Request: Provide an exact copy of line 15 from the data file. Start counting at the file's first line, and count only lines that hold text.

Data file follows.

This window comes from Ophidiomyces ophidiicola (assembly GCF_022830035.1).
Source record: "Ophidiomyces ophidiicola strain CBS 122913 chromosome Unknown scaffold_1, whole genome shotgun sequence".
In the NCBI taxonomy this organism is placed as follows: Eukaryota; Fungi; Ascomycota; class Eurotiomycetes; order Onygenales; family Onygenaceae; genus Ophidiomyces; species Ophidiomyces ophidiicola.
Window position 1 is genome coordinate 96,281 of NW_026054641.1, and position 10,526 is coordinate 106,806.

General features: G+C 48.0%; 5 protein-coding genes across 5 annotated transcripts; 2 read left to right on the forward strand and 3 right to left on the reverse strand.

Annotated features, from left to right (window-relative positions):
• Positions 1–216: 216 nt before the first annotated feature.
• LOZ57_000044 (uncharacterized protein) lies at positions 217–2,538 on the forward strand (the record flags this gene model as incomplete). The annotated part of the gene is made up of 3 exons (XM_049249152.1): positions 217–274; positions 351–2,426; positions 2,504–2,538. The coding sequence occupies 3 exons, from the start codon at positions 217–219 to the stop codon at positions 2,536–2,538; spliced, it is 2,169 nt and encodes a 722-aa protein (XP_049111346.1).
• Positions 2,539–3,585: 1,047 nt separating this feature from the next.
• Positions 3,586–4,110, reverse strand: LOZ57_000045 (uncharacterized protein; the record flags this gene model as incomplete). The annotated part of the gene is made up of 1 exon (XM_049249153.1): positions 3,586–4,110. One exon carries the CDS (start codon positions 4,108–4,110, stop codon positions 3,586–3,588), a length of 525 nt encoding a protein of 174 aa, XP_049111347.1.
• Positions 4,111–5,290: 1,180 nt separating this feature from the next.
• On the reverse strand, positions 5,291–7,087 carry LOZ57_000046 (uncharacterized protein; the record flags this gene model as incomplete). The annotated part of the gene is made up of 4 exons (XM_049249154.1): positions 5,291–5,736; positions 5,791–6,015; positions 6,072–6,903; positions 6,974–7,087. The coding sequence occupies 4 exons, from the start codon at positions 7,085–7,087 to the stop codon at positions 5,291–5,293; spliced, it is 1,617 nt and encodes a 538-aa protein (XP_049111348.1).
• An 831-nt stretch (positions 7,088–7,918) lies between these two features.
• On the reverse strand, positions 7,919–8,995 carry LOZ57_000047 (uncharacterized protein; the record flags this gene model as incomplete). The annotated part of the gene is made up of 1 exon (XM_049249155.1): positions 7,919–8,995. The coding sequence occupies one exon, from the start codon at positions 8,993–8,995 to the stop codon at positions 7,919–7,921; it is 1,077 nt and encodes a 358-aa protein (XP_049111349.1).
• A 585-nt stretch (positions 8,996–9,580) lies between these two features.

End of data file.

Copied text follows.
• A 585-nt stretch (positions 8,996–9,580) lies between these two features.